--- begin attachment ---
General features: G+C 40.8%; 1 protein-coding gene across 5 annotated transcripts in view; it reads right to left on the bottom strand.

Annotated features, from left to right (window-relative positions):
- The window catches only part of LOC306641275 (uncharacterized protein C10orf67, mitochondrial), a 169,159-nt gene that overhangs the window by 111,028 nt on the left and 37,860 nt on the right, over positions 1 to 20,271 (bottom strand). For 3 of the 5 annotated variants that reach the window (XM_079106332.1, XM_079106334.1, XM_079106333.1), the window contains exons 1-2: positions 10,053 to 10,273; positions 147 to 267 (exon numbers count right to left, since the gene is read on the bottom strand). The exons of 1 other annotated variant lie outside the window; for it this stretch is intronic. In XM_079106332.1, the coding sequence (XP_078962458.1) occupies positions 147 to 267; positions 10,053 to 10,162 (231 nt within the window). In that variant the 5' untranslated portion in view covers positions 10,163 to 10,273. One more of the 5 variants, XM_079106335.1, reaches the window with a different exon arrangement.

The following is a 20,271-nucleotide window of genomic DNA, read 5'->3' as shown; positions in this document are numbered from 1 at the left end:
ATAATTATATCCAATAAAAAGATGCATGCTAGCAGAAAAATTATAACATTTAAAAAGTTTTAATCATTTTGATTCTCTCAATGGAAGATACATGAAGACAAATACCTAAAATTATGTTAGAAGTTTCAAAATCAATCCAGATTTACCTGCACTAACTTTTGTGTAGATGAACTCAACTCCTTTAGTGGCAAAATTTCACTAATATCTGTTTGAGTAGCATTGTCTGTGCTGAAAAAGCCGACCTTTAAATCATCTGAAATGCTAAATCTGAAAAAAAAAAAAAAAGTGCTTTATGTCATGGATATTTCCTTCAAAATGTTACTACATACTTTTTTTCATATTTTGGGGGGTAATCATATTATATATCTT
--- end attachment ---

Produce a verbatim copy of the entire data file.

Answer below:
General features: G+C 40.8%; 1 protein-coding gene across 5 annotated transcripts in view; it reads right to left on the bottom strand.

Annotated features, from left to right (window-relative positions):
- The window catches only part of LOC306641275 (uncharacterized protein C10orf67, mitochondrial), a 169,159-nt gene that overhangs the window by 111,028 nt on the left and 37,860 nt on the right, over positions 1 to 20,271 (bottom strand). For 3 of the 5 annotated variants that reach the window (XM_079106332.1, XM_079106334.1, XM_079106333.1), the window contains exons 1-2: positions 10,053 to 10,273; positions 147 to 267 (exon numbers count right to left, since the gene is read on the bottom strand). The exons of 1 other annotated variant lie outside the window; for it this stretch is intronic. In XM_079106332.1, the coding sequence (XP_078962458.1) occupies positions 147 to 267; positions 10,053 to 10,162 (231 nt within the window). In that variant the 5' untranslated portion in view covers positions 10,163 to 10,273. One more of the 5 variants, XM_079106335.1, reaches the window with a different exon arrangement.

The following is a 20,271-nucleotide window of genomic DNA, read 5'->3' as shown; positions in this document are numbered from 1 at the left end:
ATAATTATATCCAATAAAAAGATGCATGCTAGCAGAAAAATTATAACATTTAAAAAGTTTTAATCATTTTGATTCTCTCAATGGAAGATACATGAAGACAAATACCTAAAATTATGTTAGAAGTTTCAAAATCAATCCAGATTTACCTGCACTAACTTTTGTGTAGATGAACTCAACTCCTTTAGTGGCAAAATTTCACTAATATCTGTTTGAGTAGCATTGTCTGTGCTGAAAAAGCCGACCTTTAAATCATCTGAAATGCTAAATCTGAAAAAAAAAAAAAAAGTGCTTTATGTCATGGATATTTCCTTCAAAATGTTACTACATACTTTTTTTCATATTTTGGGGGGTAATCATATTATATATCTT